Railway cleaners have launched their first national strike in disputes over issues including pay.
Members of the Rail, Maritime and Transport union (RMT) employed by a number of private contractors cleaning trains for several rail operators are involved in the industrial action on Saturday.
Across the railway network, more than 1,000 contracted-out cleaners went on strike in the first national action of its kind.
Cleaners on the Docklands Light Railway in London also went on strike in a separate row over pay, rosters and conditions.
The railway cleaners are campaigning for a wage of £15 an hour, sick pay, better holidays and pensions.
The union said rail companies that use contracted-out cleaning providers such as Avanti West Coast, GWR, LNER and TransPennine Express were affected by the industrial action.
RMT general secretary Mick Lynch said: “This is the first time cleaners have been taken out on strike across the rail network.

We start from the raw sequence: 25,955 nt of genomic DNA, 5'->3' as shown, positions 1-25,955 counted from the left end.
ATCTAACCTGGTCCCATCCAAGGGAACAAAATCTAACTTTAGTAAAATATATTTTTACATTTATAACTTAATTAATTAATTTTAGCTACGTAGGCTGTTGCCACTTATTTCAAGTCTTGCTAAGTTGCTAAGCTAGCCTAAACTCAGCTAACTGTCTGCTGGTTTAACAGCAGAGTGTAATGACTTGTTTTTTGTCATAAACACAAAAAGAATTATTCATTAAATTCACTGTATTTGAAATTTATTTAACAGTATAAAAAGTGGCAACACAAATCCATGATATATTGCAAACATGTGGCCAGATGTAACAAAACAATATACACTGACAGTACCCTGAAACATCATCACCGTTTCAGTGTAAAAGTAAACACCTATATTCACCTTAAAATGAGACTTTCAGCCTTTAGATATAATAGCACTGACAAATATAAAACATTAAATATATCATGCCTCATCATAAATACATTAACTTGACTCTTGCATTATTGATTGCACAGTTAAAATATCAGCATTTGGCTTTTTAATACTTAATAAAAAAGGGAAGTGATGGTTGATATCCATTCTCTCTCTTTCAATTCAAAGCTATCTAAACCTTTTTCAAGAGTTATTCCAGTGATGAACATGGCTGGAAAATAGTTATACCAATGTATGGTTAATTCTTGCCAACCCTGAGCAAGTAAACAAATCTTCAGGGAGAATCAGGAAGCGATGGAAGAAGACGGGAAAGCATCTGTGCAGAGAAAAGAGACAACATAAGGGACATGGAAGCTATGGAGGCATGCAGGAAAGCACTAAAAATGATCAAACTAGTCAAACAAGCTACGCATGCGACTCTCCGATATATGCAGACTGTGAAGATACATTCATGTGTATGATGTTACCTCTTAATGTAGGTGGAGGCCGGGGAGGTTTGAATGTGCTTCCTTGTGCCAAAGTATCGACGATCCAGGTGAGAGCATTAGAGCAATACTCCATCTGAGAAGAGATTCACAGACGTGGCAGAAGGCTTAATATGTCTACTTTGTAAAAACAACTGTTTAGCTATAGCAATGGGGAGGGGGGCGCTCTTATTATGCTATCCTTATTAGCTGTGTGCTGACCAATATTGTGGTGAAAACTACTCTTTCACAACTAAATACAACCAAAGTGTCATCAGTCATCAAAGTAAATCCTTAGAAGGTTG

“It is a testament to our members’ fearlessness and determination to see justice done on pay and working conditions.
“These multimillion-pound companies who super exploit workers who were rightly hailed as heroes during the pandemic should be removed from operating in Britain if they do not come to a negotiated settlement on our members’ modest demands.
“It is a national disgrace that many languish on the minimum wage, with no company sick or holiday pay, while doing such an important job of keeping our stations and trains clean.
“These cleaners’ strikes are just the beginning of our industrial campaign for the most exploited workers on our railways.”
Planned strikes earlier this month were suspended but there has been no breakthrough in the dispute.